www.globalresearch.ca Centre for Research on Globalisation Centre de recherche sur la mondialisation
Did Coalition Forces use Nukes in Iraq?
The recorded levels of radiation in Iraq do not conform to the patterns observed in the case of depleted uranium ammunition.
Several reports suggest that Coalition Forces may have used tactical nuclear weapons in Afghanistan and Iraq. Policy statements made by the Bush Adminstration and the Blair government, are explicit. The coaltion will not hesitate to use of nuclear weapons against Iraq "if attacked with WMDs"
Blurring the Nuclear Boundaries, Reuven Pedatzur, 14 Aug, http://globalresearch.ca/articles/PED308A.html
Bush Nuclear Policy: A Recipe for National Insecurity, Alice Slater, 14 Aug http://globalresearch.ca/articles/SLA308A.html
Nukes used in Afghanistan?: Discovery of a new type of Nuclear weapon, Report of UMRC Field Trip, 17 June http://www.umrc.net/downloads/destruction_effects.pdf
Liberating Iraq’ with Nuclear Weapons , Michel Chossudovsky & Ian Woods, pdf version , http://globalresearch.ca/articles/CHO303A.html
Another U.S. war crime? Iraqi cities 'hot' with depleted uranium, Sara Flounders, 18 Aug http://globalresearch.ca/articles/FLO308B.html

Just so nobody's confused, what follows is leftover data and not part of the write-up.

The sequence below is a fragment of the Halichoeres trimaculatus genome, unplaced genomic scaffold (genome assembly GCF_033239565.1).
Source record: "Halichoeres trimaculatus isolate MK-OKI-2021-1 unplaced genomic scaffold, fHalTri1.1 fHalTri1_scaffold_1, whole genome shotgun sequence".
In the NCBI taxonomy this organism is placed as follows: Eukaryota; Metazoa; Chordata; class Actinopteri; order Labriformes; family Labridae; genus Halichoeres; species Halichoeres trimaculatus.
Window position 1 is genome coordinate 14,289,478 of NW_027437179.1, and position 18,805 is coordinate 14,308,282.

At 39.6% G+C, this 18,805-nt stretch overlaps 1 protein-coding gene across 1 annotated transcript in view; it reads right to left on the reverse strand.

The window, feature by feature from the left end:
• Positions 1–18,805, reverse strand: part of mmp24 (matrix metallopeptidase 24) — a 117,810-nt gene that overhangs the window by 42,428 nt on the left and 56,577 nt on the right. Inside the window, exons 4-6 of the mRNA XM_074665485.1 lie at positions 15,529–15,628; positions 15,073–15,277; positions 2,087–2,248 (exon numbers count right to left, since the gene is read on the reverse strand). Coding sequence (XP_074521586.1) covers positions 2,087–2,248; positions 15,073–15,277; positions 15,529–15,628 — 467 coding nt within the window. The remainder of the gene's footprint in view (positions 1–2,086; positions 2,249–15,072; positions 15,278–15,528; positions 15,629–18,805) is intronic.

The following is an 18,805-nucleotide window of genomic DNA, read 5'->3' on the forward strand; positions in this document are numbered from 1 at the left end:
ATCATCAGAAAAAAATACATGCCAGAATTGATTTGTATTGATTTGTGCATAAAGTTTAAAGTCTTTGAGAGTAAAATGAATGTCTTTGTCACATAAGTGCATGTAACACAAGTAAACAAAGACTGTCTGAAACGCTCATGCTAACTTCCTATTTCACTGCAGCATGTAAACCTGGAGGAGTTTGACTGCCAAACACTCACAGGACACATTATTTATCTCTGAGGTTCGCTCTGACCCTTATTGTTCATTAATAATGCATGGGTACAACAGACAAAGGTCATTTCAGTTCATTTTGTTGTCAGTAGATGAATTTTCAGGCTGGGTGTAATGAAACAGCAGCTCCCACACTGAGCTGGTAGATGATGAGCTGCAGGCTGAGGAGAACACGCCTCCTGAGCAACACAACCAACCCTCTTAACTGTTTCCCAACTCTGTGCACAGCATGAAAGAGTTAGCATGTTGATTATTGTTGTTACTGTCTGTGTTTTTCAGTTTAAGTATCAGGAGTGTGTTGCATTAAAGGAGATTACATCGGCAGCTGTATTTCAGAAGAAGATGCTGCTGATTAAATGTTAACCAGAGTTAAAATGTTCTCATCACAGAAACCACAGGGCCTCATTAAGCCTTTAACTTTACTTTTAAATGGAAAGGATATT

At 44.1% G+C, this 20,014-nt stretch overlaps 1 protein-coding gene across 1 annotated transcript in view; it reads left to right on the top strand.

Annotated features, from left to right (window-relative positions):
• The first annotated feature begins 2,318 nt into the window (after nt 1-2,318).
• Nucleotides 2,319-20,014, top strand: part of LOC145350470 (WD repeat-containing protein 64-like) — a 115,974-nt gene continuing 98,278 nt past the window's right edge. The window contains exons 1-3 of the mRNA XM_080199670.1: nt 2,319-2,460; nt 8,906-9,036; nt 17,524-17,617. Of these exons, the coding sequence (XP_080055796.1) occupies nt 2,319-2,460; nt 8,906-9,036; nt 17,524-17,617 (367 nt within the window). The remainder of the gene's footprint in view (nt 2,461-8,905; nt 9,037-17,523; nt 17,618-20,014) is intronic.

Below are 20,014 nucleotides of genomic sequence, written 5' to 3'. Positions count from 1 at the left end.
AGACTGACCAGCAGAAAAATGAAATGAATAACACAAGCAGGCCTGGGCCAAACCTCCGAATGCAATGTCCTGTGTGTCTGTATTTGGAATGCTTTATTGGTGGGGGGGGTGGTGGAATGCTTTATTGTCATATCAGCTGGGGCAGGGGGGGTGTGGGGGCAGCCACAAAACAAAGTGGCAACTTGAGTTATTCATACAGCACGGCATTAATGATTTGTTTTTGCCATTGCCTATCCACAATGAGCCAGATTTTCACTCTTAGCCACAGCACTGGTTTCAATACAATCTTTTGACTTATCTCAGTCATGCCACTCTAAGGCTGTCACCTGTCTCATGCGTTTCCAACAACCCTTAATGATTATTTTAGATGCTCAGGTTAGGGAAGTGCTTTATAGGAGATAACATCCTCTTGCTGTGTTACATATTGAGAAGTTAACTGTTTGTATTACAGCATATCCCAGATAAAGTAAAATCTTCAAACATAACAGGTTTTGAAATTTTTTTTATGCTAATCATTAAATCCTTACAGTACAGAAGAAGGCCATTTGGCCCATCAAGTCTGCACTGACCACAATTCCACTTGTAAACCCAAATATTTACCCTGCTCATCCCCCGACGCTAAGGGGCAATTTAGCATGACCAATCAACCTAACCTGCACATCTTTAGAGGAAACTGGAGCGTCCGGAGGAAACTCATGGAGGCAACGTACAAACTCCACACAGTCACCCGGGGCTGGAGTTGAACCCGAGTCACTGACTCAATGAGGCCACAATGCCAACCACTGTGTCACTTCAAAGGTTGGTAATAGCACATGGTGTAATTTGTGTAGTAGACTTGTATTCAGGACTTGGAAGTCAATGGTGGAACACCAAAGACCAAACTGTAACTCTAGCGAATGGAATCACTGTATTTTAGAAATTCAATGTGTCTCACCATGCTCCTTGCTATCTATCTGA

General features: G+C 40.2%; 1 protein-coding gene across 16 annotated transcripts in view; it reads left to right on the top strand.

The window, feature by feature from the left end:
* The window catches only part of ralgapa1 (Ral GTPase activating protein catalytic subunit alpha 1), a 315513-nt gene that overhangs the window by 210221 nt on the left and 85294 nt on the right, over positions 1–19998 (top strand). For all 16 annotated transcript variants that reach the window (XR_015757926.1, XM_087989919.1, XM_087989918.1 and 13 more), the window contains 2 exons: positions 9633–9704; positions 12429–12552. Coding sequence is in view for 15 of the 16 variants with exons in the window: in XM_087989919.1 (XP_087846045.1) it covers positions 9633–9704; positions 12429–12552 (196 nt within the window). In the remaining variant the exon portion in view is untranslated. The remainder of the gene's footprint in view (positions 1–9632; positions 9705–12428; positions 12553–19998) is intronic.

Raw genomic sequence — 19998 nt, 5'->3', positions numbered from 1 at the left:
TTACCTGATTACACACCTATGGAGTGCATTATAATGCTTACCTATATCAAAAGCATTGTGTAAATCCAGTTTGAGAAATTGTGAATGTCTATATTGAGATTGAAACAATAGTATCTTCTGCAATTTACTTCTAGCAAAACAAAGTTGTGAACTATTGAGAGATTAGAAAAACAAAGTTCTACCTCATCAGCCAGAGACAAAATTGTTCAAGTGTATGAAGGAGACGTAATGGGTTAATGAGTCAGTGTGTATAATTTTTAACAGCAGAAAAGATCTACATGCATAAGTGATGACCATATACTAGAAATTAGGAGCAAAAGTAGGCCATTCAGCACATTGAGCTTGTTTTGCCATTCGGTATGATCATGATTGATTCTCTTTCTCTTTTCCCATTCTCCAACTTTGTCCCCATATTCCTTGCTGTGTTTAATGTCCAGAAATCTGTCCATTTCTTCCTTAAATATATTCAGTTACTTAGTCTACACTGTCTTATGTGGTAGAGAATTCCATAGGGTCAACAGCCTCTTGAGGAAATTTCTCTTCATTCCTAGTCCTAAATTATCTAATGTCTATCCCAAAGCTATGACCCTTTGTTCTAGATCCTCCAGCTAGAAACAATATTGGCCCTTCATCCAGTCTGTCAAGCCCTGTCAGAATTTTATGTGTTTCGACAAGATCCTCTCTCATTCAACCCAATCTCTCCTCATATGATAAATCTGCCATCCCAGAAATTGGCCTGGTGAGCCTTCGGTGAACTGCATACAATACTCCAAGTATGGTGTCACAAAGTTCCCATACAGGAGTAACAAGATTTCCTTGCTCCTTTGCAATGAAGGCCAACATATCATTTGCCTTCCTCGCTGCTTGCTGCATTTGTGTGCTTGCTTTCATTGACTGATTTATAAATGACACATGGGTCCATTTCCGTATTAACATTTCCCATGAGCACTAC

Uranium radiation: Mysterious Diseases Haunt U.S. Troops In Iraq, Islam Online, 19 July http://globalresearch.ca/articles/ISL307A.html
See also CRG's archive: Nuclear threat: key articles http://globalresearch.ca/articles/CRG204C.html
Michel Chossudovsky , 5 Sept 03
Daily Express, 1 September 2003
Iraqi Health Risk from Ammunition used in Attack: Radiation Time Bomb
Soldiers and civilians in Iraq face a health time bomb after dangerously high levels of radiation were measured around Baghdad.
Levels between 1,000 and 1,900 times higher than normal were recorded at four sites around the Iraqi capital where depleted uranium (DU) munitions have been used across wide areas.
Experts estimate that Britain and the US used 1,100 to 2,200 tons of armour-piercing shells made of DU during attacks on Iraqi forces.
That figure eclipses the 375tons used in the 1991 Gulf War. Unlike that largely desert-based conflict, most of the rounds fired in March and April were in heavily residential areas.
DU rounds are highly combustible and tiny particles of the radioactive material are left on the battleground.
If inhaled the material can attack the body causing cancers, chronic illness, long-term disabilities and genetic birth defects - none of which will be apparent for at least five years.